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Working Paper 42 - Community Development Authorities
Thursday, April 24th, 2014
Submitted on behalf of the Author: Mary M. Báthory Vidaver
Community Development Authorities
Community Development Authorities (CDAs) are quasi-governmental entities established by a local government at the request of private landowners to construct, maintain, and operate multiple types of public infrastructure within a specified district. Such infrastructure may include roads, water and sewer systems, schools, stadiums, and other public buildings. An authority finances its projects through the issuance of tax-exempt municipal bonds. Revenue streams for repayment of the bonds typically derive from special assessments or tax levies on the property owners within the district. Since the bonds are typically secured by the value of the land within the district, they are often referred to as “dirt bonds.” CDA’s were used in California, Colorado, and Texas during the late eighties and early nineties, sometimes to great success and sometimes to dismal failure. They reemerged with the same mixed results during the late nineties and early- to mid-aughts.
Institutional Corruptions Pitfalls
In May 2004 a municipality announced its selection of a regional developer with local ties to undertake an affordable housing project. The city authorized the creation of a CDA in September 2005 and, in April 2007, the CDA issued $20 million in bonds to pay for road improvements, water and sewer lines, and a parking lot. The bonds were guaranteed by the real property with annual special assessments serving as the revenue stream for repayment. After pledging the land and a personal guaranty, the developer received a $30 million construction loan from a major bank. The bonds’ sales documents contained the usual boilerplate language about risk and due diligence, but failed to note (discoverable through a simple on-line search of the developer’s name) news stories of the developer’s financial problems, including a $78 million loan default in August 2004. In June 2008, the developer ceased paying real estate taxes, placing the bonds in technical default, and began negotiating with the bank to restructure its loan. In July and August unpaid sub-contractors filed mechanic’s liens on the property. Construction ceased as these 5-plus groups negotiated a path forward.
Such “disasters” are not uncommon. In a study of the Virginia CDA bond issuances between 1997 and 2007, 50% were in some form of default as of December 2013 and only slightly more than half had completed the planned infrastructure. The problem can often be traced to institutional corruption, “the consequence of an influence within an economy of influence that illegitimately weakens the effectiveness of an institution especially by weakening the public trust of the institution.”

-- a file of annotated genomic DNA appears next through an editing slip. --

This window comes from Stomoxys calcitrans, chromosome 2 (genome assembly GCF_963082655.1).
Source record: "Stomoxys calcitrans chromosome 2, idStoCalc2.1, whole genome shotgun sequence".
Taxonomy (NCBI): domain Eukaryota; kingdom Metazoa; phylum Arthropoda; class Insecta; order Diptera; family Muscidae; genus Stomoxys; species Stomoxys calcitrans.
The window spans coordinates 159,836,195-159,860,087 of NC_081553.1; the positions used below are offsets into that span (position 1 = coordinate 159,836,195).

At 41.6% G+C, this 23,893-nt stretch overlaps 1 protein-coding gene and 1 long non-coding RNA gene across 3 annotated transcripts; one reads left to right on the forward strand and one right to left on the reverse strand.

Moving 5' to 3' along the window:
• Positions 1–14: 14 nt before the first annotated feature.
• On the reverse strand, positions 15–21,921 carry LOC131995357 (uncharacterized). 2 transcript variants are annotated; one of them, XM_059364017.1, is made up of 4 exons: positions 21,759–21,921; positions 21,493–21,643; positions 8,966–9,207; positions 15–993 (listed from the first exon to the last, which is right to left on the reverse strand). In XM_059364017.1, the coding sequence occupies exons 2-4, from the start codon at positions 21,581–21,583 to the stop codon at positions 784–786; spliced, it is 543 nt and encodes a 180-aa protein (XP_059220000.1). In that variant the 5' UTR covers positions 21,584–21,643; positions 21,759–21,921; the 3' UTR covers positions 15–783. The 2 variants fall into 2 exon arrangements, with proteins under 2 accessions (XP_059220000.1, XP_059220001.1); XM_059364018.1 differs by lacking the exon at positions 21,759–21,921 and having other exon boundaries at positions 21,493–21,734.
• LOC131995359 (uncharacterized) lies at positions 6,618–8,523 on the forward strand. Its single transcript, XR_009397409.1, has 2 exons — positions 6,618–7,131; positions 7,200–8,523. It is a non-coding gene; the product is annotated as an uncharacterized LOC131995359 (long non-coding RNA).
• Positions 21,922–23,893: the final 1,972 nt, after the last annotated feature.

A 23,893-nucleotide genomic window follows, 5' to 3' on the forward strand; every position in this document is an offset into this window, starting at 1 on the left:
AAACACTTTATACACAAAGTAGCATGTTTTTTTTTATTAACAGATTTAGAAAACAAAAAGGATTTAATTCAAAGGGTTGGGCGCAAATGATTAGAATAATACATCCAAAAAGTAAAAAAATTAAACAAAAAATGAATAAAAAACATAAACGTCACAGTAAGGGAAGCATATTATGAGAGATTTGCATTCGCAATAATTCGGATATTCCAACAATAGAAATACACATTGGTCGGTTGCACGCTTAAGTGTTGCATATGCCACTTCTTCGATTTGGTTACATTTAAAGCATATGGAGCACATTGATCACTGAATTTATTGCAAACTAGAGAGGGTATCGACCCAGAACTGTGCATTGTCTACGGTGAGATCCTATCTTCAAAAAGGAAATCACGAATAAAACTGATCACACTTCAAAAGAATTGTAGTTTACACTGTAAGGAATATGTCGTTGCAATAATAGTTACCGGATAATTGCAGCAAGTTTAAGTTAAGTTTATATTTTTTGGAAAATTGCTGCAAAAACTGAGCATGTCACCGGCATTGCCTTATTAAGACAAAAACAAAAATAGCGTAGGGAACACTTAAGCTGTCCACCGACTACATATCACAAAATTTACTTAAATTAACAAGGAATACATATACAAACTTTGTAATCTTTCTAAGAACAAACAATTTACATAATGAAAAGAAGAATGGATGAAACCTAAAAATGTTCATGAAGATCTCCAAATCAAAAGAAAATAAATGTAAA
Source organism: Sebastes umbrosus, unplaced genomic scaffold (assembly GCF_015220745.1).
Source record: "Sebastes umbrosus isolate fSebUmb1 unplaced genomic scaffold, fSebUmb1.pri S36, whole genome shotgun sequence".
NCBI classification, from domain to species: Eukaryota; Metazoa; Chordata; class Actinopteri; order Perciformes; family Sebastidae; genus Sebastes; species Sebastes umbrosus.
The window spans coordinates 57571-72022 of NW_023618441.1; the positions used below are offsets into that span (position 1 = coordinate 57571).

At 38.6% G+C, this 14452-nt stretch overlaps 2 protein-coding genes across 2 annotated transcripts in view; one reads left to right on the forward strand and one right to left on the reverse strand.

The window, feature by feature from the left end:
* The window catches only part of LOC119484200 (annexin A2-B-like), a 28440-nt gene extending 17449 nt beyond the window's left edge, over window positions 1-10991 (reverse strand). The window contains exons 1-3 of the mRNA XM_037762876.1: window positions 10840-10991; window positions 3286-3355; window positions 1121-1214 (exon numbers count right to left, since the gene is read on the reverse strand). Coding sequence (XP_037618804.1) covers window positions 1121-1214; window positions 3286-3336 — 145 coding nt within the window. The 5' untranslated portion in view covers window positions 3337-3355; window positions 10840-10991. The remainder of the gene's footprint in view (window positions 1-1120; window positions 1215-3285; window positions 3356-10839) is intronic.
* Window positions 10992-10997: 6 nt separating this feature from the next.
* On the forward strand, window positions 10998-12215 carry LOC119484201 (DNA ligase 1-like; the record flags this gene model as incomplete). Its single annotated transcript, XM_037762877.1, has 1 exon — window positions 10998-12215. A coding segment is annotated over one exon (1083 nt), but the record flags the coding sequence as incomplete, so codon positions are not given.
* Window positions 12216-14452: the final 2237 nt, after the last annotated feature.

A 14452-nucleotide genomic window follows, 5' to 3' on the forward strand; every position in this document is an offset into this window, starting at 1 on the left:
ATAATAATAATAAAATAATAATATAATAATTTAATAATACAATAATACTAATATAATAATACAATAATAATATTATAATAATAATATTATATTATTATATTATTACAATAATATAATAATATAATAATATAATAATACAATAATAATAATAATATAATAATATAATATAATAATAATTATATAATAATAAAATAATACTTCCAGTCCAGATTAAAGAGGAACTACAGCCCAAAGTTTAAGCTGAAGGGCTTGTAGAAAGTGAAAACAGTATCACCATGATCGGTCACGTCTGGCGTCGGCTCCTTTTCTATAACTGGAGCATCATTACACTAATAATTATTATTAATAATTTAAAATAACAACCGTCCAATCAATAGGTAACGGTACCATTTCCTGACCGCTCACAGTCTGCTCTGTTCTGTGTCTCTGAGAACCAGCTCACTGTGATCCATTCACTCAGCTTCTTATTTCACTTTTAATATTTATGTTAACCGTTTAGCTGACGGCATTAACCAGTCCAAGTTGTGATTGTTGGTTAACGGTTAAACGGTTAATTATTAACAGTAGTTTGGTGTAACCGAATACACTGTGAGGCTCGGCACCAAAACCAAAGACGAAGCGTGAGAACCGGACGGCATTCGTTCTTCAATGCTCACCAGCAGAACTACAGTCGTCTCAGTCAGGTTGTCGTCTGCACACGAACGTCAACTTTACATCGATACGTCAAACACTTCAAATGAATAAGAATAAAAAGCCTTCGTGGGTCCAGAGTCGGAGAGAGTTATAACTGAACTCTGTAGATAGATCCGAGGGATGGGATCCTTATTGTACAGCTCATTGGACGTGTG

A large number of industries participate in a CDA, although the most active individuals in this economy of influence are often few. In the Virginia study eleven law firms handle all the legal work; ten financial firms handle all the underwriting and sales. This creates frequent conflicts of interest. Rarely do these knowledgeable, experienced participants independently represent local officials. Elected officials depend on their finance staff, who may not remember earlier debacles. This creates an uneven playing field favoring those who hope to create a CDA and issue its bonds.
Typically, the developers are allowed to select a majority of the CDA Board members. As a result, the CDA Board may prioritize the developer’s interests, rather than those of the locality or the bondholders especially in times of trouble. If so, local officials may find themselves forced to bail out the CDA with tax revenues to eliminate an unfinished eyesore, protect the health of local businesses, and maintain their bond ratings.
Despite the troubling history, some CDAs do succeed and there are proactive steps government officials can take to protect citizens’ interests.
Retain outside financial and legal advisors, whose duty is to the locality and not “the deal.”
Request realistic financial forecasts, including a worst case scenario, that do not rely on future property development to generate the revenues necessary to retire the bonds.
Avoid projects with a small numbers of property owners and/or a value-of-undeveloped-land-to-lien ratio higher than 3:1.
Ensure that the developer has “skin in the game,” such as a Letter of Credit or cash investment.
Undertake independent research on the developer’s financial health, including such simple tasks as Google searches and checks for mechanics’ liens at the courthouse.
Ensure that the locality has a majority voice on the CDA Board.
Prohibit the lands’ use as collateral for any debt other than the CDA bonds.
Consider prepayment mechanisms, especially where a project involves residential units.
Do not pledge the locality’s moral obligation for the bonds’ repayment.
Retain approval authority over the issuance of additional debt in excess of the original agreement.
 Mary M. Báthory Vidaver, “Community Development Authorities: A Further Exploration of Institutional Corruption in Bond Finance” (Edmond J. Safra Working Papers, No. 42, The Lab @ Edmond J. Safra Center for Ethics, Harvard University, Cambridge, MA, 2014), http://papers.ssrn.com/sol3/papers.cfm?abstract_id=2428967.
 “About Us,” The Lab @ Edmond J. Safra Center for Ethics, accessed November 17, 2013, http://www.ethics.harvard.edu/lab/about-us.